Executive order asserts the power of OPM, MSPB

Even federal agencies that don't have to follow standard civil service rules must still answer to merit system oversight agencies, according to an executive order issued in the Federal Register Thursday.

Title 5 of the U.S. Code dictates standard personnel rules for the federal government. The Office of Personnel Management is required by law to ensure that federal agencies operate their human resources management programs in accordance with the merit system principles of fairness, efficiency and objectivity. OPM does so by reviewing workforce information that agencies are legally required to provide.

But certain federal agencies are exempt from the personnel rules of Title 5. For example, performance-based organizations, such as the Education Department's Student Financial Aid office, are exempt from the strict personnel rules of Title 5. Parts of the IRS and parts of the Veterans Affairs Department, as well as the entire Federal Aviation Administration, are also not governed by Title 5.

As a result, there has been debate in the federal human resources community as to whether these agencies are required to report workforce information to OPM and are subject to oversight by OPM and the Merit Systems Protection Board (MSPB), the federal government's guardian of merit-based employment.

Executive Order 13197 ends the debate by clarifying that all federal agencies in the executive branch, including those exempt from Title 5, must comply with merit system principles and must submit workforce information to OPM for oversight purposes. There is one exception: agencies that deal with national security, such as the CIA, FBI, Defense Intelligence Agency and National Imagery and Mapping Agency, are exempt from the order.

"The President and the public need to be assured that federal agencies are monitoring the exercise of all human resources management authorities that have been delegated to them," the order said.

OPM's merit systems oversight office uses workforce data to identify opportunities for improving personnel programs and to help agencies with effective recruitment and employee development.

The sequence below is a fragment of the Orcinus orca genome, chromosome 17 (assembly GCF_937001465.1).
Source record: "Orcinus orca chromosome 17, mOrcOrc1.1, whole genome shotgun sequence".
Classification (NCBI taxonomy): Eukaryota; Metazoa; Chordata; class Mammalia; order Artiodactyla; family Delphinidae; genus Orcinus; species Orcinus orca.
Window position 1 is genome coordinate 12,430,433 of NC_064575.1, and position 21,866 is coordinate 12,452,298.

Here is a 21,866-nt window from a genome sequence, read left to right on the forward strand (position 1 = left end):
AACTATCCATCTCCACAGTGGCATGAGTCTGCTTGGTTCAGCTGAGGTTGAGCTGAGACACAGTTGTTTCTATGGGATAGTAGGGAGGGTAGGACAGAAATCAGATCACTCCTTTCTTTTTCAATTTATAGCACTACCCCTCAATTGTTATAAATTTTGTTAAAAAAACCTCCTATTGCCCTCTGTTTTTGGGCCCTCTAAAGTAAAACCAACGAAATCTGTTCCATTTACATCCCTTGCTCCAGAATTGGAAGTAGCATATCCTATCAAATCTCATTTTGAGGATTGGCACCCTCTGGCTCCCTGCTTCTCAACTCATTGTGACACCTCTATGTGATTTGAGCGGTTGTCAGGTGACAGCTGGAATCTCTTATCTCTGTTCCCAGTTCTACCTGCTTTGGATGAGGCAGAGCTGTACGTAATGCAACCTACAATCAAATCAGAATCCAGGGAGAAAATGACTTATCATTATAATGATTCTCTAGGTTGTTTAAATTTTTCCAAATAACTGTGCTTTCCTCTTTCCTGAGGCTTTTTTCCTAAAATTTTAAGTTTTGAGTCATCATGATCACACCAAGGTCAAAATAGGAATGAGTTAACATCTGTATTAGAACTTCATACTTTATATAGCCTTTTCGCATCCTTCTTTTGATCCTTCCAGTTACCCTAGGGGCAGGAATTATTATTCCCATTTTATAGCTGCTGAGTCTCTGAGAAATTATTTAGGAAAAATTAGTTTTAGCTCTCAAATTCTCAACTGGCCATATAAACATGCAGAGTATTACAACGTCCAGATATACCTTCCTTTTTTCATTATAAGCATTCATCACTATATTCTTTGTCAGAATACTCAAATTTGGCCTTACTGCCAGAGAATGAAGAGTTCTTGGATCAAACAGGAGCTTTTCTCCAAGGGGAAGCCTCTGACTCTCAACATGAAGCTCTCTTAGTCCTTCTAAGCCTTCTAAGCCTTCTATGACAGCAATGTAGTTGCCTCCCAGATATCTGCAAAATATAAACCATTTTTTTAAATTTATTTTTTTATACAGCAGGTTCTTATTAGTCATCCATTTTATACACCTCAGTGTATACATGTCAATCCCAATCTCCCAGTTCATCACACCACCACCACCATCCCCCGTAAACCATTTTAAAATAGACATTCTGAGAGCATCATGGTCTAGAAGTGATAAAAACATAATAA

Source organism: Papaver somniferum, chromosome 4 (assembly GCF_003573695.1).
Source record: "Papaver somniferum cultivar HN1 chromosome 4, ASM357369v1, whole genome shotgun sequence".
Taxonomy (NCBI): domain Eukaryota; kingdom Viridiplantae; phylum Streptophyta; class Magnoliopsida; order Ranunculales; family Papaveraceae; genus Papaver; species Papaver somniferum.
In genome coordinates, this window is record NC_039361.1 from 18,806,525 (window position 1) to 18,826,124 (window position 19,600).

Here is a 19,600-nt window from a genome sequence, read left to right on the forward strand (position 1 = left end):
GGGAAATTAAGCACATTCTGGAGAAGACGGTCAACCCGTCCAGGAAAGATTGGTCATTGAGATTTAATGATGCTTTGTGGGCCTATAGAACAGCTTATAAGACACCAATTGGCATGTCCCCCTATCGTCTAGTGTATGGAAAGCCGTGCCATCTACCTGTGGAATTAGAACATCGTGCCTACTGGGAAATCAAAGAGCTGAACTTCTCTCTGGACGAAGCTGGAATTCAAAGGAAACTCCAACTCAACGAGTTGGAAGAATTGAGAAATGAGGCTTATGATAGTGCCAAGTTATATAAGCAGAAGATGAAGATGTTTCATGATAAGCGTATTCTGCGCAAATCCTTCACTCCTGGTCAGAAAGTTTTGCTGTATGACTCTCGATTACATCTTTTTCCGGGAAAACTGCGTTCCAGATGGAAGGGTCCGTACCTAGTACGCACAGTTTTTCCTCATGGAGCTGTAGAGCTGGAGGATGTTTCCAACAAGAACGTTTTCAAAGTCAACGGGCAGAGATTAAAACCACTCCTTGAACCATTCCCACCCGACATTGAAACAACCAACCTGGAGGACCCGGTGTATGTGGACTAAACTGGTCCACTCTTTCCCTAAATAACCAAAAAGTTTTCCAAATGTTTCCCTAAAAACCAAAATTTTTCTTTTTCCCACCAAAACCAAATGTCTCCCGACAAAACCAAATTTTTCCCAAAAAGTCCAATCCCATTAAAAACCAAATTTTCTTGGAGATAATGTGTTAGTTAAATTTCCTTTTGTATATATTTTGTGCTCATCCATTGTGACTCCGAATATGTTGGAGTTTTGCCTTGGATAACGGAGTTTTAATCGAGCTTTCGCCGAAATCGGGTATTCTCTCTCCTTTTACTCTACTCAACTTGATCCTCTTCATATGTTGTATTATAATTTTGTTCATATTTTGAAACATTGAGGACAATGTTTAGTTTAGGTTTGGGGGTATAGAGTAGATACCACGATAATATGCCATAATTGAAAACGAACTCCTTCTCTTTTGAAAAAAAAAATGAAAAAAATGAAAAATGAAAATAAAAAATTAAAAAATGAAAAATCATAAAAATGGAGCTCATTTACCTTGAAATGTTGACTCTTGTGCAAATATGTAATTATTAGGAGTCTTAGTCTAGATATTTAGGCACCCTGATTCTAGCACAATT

John Palguta, director of MSPB's office of policy and evaluation, said the executive order has been in the works since last spring. Work on the executive order, dated Jan. 18, was completed in time for it to be issued during the last days of the Clinton administration. But Palguta said he doubts that the Bush administration will override the order.

"It simply sets the record straight," Palguta said. "It's one of those good government provisions that makes sure Congress and the President will have access to information."

Stay up-to-date with federal news alerts and analysis — Sign up for GovExec's email newsletters.
Close [ x ] More from GovExec

Thank you for subscribing to newsletters from GovExec.com.
We think these reports might interest you:

  • Sponsored by Brocade

    Best of 2016 Federal Forum eBook

    Earlier this summer, Federal and tech industry leaders convened to talk security, machine learning, network modernization, DevOps, and much more at the 2016 Federal Forum. This eBook includes a useful summary highlighting the best content shared at the 2016 Federal Forum to help agencies modernize their network infrastructure.

  • Sponsored by CDW-G

    GBC Flash Poll Series: Merger & Acquisitions

    Download this GBC Flash Poll to learn more about federal perspectives on the impact of industry consolidation.

  • Sponsored by One Identity

    One Nation Under Guard: Securing User Identities Across State and Local Government

    In 2016, the government can expect even more sophisticated threats on the horizon, making it all the more imperative that agencies enforce proper identity and access management (IAM) practices. In order to better measure the current state of IAM at the state and local level, Government Business Council (GBC) conducted an in-depth research study of state and local employees.

  • Sponsored by Aquilent

    The Next Federal Evolution of Cloud

    This GBC report explains the evolution of cloud computing in federal government, and provides an outlook for the future of the cloud in government IT.

  • Sponsored by Aquilent

    A DevOps Roadmap for the Federal Government

    This GBC Report discusses how DevOps is steadily gaining traction among some of government's leading IT developers and agencies.

  • Sponsored by LTC Partners, administrators of the Federal Long Term Care Insurance Program

    Approaching the Brink of Federal Retirement

    Approximately 10,000 baby boomers are reaching retirement age per day, and a growing number of federal employees are preparing themselves for the next chapter of their lives. Learn how to tackle the challenges that today's workforce faces in laying the groundwork for a smooth and secure retirement.

  • Sponsored by Hewlett Packard Enterprise

    Cyber Defense 101: Arming the Next Generation of Government Employees

    Read this issue brief to learn about the sector's most potent challenges in the new cyber landscape and how government organizations are building a robust, threat-aware infrastructure

  • Sponsored by Aquilent

    GBC Issue Brief: Cultivating Digital Services in the Federal Landscape

    Read this GBC issue brief to learn more about the current state of digital services in the government, and how key players are pushing enhancements towards a user-centric approach.

  • Sponsored by CDW-G

    Joint Enterprise Licensing Agreements

    Read this eBook to learn how defense agencies can achieve savings and efficiencies with an Enterprise Software Agreement.

  • Sponsored by Cloudera

    Government Forum Content Library

    Get all the essential resources needed for effective technology strategies in the federal landscape.


When you download a report, your information may be shared with the underwriters of that document.